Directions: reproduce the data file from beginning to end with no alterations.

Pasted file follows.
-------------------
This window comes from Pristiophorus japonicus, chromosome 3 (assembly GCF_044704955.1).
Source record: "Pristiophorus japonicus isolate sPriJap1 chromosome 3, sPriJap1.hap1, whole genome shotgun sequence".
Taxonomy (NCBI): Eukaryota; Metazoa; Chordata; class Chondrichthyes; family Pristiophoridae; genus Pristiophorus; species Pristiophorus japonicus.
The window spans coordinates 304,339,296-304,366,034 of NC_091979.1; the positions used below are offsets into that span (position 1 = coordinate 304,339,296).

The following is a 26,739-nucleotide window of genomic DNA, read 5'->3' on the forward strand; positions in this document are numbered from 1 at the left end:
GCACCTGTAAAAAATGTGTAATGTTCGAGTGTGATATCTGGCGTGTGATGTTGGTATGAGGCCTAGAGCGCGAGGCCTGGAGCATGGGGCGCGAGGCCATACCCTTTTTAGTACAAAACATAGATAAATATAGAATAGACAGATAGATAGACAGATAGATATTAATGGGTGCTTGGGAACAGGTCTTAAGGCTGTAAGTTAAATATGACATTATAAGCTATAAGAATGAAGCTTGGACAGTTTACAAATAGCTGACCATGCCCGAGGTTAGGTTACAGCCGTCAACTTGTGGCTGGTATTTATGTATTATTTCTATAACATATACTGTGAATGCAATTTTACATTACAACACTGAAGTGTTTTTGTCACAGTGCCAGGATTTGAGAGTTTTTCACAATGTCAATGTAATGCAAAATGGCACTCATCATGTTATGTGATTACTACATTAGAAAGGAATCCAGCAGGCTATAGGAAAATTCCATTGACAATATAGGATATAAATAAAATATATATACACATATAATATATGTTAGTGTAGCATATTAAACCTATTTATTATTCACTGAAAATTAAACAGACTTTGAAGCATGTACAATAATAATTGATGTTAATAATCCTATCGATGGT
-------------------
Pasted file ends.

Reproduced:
This window comes from Pristiophorus japonicus, chromosome 3 (assembly GCF_044704955.1).
Source record: "Pristiophorus japonicus isolate sPriJap1 chromosome 3, sPriJap1.hap1, whole genome shotgun sequence".
Taxonomy (NCBI): Eukaryota; Metazoa; Chordata; class Chondrichthyes; family Pristiophoridae; genus Pristiophorus; species Pristiophorus japonicus.
The window spans coordinates 304,339,296-304,366,034 of NC_091979.1; the positions used below are offsets into that span (position 1 = coordinate 304,339,296).

The following is a 26,739-nucleotide window of genomic DNA, read 5'->3' on the forward strand; positions in this document are numbered from 1 at the left end:
GCACCTGTAAAAAATGTGTAATGTTCGAGTGTGATATCTGGCGTGTGATGTTGGTATGAGGCCTAGAGCGCGAGGCCTGGAGCATGGGGCGCGAGGCCATACCCTTTTTAGTACAAAACATAGATAAATATAGAATAGACAGATAGATAGACAGATAGATATTAATGGGTGCTTGGGAACAGGTCTTAAGGCTGTAAGTTAAATATGACATTATAAGCTATAAGAATGAAGCTTGGACAGTTTACAAATAGCTGACCATGCCCGAGGTTAGGTTACAGCCGTCAACTTGTGGCTGGTATTTATGTATTATTTCTATAACATATACTGTGAATGCAATTTTACATTACAACACTGAAGTGTTTTTGTCACAGTGCCAGGATTTGAGAGTTTTTCACAATGTCAATGTAATGCAAAATGGCACTCATCATGTTATGTGATTACTACATTAGAAAGGAATCCAGCAGGCTATAGGAAAATTCCATTGACAATATAGGATATAAATAAAATATATATACACATATAATATATGTTAGTGTAGCATATTAAACCTATTTATTATTCACTGAAAATTAAACAGACTTTGAAGCATGTACAATAATAATTGATGTTAATAATCCTATCGATGGT